I often found my groove in the garden in my past years, but not last year. Heading into this past winter, I had no thoughts or desires for a garden. Time previously spent canning or drying and saving seed for the future was time spent — with other thoughts. Past dreams to be a regular vendor at the farmer’s market were quiet and faded, seed trays and gardening tools were tossed haphazardly into the outbuilding some time in late November before the holidays.
But in January, the days were unseasonably warm, and when the seed catalog came, I half-heartedly paged through. But it sparked….. something. And the next unseasonably warm day, when I went out to feed the hens, I wandered on inside the garden’s fence. Tomato stakes teetered askew, mammoth sunflower stalks bent over, picked empty by the local birds. Tall grasses had flourished and gone to seed, fallen over under snow, and now matted the entire garden floor.
It was a sorry, sorry sight.
And while Daisy sniffed among the matted grass for ground moles and field mice, I began clearing stakes and strings and cages. While I hope to have a great garden and grand harvest this year, as we have known in the past, I have also come to realize — a gardener gardens to garden. We do it to dig in the soil, to smell the earth, to soak the sun, to work our muscles, to clear our minds.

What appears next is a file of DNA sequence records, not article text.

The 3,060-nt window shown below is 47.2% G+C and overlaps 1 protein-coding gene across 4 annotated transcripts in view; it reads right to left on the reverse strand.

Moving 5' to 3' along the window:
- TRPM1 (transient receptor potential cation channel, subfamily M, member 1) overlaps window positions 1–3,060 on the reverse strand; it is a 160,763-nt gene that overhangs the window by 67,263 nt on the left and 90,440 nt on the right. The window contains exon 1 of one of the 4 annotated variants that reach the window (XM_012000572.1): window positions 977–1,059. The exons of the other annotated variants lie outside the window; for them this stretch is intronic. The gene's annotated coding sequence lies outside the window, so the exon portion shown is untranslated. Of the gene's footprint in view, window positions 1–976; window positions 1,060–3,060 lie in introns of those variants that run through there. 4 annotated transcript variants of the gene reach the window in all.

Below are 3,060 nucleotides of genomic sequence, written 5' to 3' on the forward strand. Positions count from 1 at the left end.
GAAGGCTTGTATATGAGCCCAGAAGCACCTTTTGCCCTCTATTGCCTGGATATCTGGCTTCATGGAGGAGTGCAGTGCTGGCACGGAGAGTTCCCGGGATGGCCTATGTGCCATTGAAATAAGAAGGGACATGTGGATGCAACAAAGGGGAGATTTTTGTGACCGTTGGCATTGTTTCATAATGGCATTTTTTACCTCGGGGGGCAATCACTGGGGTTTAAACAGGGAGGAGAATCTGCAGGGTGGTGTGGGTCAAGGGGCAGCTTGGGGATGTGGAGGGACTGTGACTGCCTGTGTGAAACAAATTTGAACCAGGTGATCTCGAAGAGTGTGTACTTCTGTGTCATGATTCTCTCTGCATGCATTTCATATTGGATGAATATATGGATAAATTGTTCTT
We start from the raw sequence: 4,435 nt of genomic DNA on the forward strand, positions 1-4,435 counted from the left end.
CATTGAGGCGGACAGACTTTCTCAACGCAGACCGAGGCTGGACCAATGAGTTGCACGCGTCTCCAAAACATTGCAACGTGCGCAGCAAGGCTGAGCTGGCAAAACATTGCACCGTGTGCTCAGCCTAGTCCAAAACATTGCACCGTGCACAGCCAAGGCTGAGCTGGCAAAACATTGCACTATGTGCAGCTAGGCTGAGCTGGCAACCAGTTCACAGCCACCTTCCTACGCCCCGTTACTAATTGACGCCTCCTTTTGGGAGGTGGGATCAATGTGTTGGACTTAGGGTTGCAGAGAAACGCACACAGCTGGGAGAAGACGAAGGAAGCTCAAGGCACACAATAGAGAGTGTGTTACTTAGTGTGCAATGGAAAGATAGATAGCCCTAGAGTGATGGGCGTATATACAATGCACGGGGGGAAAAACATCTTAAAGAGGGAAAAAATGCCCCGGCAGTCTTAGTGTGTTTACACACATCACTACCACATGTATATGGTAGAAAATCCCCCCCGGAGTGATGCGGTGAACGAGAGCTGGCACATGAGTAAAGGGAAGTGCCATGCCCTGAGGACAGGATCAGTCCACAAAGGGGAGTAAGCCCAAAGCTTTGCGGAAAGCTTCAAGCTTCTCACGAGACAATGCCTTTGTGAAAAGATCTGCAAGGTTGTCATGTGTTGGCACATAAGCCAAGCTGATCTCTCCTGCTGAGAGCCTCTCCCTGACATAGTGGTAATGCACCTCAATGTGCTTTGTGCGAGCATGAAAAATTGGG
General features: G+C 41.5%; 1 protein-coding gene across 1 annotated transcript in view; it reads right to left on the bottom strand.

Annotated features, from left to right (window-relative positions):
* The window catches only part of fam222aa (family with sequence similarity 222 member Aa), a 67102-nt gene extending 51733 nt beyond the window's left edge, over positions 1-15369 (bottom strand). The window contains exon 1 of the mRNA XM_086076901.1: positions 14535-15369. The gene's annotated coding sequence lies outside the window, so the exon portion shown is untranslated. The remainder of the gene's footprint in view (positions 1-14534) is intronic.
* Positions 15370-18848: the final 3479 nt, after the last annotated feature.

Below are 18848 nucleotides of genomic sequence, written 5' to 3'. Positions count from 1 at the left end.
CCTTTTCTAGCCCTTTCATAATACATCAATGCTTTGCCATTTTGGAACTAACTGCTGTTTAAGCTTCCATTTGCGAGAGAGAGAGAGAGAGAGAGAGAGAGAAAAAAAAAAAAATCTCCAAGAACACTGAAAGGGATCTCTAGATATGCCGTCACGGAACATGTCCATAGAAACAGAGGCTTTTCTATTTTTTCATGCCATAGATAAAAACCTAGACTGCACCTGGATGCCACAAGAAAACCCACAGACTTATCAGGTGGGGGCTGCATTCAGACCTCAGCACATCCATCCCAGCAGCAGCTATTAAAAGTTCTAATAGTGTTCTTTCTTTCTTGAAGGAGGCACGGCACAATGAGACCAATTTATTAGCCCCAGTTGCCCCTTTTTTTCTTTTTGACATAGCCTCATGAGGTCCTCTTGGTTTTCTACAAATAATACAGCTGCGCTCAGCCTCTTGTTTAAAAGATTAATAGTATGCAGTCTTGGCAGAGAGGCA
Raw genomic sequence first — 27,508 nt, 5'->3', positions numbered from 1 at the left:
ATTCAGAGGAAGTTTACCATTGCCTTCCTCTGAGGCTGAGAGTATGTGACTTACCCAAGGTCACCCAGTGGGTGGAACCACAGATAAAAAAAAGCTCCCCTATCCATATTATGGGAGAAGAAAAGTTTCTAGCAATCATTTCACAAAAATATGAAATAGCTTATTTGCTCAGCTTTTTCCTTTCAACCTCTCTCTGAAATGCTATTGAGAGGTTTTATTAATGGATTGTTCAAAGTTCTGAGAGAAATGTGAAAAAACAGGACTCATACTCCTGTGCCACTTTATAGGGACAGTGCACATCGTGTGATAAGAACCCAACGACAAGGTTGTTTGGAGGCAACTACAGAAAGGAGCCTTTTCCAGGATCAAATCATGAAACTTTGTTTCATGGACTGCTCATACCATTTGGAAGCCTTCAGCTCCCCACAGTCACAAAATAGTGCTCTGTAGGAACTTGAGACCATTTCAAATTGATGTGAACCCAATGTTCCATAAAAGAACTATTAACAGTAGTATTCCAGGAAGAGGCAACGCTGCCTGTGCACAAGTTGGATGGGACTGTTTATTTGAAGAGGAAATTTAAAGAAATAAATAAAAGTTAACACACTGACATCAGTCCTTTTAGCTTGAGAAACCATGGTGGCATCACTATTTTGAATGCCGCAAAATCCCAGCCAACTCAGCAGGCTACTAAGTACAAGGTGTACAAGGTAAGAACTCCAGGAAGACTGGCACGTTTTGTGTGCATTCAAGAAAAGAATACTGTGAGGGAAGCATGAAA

The harvest is not the only reward.
Life has been a handful lately, and it doesn’t show signs of letting up any time soon.
More than two years ago, Frank stepped up to help his father through some health issues. Of course you expect improvement, but sometimes it seems it’s one thing after another. Complications, reactions to medication, tests, follow-up tests, appointments, follow-up appointments, therapists… And then of course there’s the paperwork that comes with each and every little thing. You look for every step to get you moving uphill, but in many cases it’s more like a roller coaster — up, down and sideways.
In the meantime, readership of the magazine just keeps growing. We became the largest independent publication in the state without even knowing it. We simply kept trying to meet reader demand with the budget available from our advertisers. As the magazine grows, it needs more of our attention, but right now, our attention is often elsewhere.